– 2/26 (wed): Enjoyed La Mallorquina‘s delicious pastries (napolitana and rosquillas were my fave)!! Toured Madrid’s Royal Palace. Toured another art museum, Thyssen-Bornemisza. Thank goodness I covered the top 3 art museums in Madrid — I saw more art in a week, than I had in a lifetime! After that, we took the #27 bus from the museum up through downtown Madrid to the Gate of Europe. From there, we took the metro back to Puerta del Sol and enjoyed delcious pig ears, patatas bravas, beef at a very cute restaurant who specializes in pig ears! It was fattier than I thought, but the flavor was just delicious!! After that, we went to a Flamenco show at Casa Patas. After the flamenco, we toured multiple plazas in Madrid. I was really impressed with how small old Madrid is…very walkable (the maps make old madrid appear larger and less walkable than it really is!).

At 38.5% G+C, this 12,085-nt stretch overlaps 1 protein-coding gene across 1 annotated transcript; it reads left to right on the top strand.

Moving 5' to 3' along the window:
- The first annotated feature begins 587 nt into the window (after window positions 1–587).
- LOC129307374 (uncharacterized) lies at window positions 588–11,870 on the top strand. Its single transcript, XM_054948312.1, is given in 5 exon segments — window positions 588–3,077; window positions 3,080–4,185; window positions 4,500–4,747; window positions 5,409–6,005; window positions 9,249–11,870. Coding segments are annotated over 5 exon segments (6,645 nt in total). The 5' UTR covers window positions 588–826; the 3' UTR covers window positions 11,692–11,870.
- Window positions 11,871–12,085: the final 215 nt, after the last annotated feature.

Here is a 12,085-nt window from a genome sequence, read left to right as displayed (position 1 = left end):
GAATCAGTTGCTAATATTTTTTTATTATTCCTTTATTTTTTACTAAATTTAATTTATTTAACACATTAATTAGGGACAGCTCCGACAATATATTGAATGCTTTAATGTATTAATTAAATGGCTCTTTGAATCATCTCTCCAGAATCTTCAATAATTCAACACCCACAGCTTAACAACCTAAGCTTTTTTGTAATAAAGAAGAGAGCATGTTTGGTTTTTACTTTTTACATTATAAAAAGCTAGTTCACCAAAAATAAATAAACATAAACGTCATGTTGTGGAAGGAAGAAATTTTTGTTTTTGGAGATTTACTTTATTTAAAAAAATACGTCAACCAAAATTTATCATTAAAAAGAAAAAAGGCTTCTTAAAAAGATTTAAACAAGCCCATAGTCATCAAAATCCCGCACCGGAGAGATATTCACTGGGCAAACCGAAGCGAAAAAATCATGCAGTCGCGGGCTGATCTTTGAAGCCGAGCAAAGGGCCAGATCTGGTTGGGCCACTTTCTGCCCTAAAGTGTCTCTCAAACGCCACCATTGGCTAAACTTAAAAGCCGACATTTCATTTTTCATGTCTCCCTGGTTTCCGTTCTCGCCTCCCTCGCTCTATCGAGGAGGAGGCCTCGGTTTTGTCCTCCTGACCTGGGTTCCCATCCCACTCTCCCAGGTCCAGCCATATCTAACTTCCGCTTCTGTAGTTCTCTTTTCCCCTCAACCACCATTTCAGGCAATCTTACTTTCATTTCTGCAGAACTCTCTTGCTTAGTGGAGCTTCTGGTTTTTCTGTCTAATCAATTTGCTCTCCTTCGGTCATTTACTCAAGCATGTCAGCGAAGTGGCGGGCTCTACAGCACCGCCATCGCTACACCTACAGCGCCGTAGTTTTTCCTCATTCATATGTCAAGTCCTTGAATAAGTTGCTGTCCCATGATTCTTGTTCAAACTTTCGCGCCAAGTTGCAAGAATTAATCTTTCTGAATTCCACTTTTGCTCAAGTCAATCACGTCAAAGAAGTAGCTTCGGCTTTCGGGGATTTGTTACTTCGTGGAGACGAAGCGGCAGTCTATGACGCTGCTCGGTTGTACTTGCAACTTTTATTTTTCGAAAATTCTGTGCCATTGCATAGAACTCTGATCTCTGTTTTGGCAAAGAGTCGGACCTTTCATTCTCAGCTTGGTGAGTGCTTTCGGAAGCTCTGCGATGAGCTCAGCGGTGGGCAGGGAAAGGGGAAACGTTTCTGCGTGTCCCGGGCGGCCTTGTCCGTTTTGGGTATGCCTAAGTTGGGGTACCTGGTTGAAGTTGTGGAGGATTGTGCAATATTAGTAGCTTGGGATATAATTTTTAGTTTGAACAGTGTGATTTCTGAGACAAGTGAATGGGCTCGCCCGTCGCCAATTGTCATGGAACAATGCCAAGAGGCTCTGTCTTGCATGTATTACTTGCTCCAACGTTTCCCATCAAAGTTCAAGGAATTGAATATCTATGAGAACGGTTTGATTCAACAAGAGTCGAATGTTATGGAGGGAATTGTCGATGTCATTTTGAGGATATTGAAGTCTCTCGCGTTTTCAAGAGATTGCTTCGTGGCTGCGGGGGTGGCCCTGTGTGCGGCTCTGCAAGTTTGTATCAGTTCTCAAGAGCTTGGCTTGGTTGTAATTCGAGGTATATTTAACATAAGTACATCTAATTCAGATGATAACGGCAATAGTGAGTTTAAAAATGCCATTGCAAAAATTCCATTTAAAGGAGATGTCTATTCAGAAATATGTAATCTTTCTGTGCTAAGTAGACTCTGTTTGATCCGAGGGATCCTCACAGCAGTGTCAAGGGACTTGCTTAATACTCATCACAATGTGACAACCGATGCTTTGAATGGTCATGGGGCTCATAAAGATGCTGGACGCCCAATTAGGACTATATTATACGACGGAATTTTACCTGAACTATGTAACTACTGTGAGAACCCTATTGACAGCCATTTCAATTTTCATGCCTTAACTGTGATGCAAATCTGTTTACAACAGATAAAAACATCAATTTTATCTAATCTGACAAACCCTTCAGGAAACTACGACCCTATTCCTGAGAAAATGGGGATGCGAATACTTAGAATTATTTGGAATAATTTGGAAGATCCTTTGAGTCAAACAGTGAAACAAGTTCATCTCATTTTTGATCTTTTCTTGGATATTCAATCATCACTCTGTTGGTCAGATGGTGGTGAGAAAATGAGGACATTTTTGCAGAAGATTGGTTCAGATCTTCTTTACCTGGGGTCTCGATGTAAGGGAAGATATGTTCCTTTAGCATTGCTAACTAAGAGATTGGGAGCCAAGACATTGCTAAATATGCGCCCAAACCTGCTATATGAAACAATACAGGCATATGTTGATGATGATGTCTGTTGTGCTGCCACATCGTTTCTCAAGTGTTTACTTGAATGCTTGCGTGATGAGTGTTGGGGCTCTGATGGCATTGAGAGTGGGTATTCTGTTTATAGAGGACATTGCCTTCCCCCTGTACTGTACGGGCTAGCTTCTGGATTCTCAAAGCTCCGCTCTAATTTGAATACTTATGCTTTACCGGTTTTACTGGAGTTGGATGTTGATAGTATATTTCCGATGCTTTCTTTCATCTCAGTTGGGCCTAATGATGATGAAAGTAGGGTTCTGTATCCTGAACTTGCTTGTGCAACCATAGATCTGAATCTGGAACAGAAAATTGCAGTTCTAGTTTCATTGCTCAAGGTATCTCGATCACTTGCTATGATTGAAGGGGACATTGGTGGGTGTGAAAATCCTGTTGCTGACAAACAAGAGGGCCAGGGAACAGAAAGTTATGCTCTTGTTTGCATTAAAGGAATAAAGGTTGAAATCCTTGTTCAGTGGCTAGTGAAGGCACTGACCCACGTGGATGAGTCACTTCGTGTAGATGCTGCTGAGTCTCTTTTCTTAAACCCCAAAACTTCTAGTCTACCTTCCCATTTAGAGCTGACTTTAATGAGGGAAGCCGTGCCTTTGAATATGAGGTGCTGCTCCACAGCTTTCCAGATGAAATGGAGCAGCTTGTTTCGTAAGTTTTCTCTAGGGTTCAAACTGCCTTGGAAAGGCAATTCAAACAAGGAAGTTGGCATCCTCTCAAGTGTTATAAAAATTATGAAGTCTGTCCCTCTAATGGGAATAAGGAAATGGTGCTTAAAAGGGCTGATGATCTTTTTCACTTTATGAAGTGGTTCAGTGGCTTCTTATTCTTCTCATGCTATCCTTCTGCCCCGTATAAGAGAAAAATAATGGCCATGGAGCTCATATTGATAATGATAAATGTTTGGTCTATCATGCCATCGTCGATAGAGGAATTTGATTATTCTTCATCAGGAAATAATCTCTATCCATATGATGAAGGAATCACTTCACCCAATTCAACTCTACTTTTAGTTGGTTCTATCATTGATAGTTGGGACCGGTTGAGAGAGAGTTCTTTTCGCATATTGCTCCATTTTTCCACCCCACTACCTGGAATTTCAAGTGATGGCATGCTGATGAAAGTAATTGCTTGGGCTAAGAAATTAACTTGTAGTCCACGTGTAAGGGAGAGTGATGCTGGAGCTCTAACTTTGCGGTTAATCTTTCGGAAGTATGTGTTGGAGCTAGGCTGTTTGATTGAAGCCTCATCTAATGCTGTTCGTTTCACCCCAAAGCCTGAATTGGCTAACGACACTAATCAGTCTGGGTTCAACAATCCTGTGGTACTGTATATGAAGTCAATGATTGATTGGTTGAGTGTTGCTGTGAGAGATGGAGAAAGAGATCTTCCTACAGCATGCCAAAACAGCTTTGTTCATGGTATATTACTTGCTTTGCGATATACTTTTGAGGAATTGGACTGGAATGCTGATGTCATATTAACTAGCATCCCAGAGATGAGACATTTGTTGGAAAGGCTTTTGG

-2/27 (sat): This was our relax/nothing-scheduled day. We had a relaxed shopping day! I got 2 pairs of cute shoes, a Euro hoodie, and a very stylish short leather coat! We walked all along Gran Via and Calle Hortaleza — Madrid Shopping!! After another 3 course lunch (all the while watching Free Willy playing on their tv!)…we headed back to plaza del sol and chilled out on our balcony while viewing the plaza. There was a demonstration that was started…coming down the street in front of our hotel. I’ve never seen a “protest/demonstration”…but it was rather tame, no violence…and it quickly filled up the plaza! For dinner, we had our eye on a Galitian-style dive that had been packed to the brim just about every night! It would start out filled with older men just chillaxin’ and socializing…then in the late night, it would be filled with younger people — everyone socializing, eating, drinking…having a great time. We arrived 2 hours before the Madrid soccer game. We ordered pulpo (octopus), patatas bravas, morcilla (blood sausage — the best seasoned that we had tried–it was delicious!), and calamares. We expected the pulpo to be better… but our faves were the morcilla and calamares. The entire time, we were never rushed or scooted out…even though the lil place was filling up fast with the “usuals”. We took our time with dinner…with wine and manchego cheese. It was a nice jovial crowd. After this, we opted to walk around a bit and then headed home to watch the Barca game.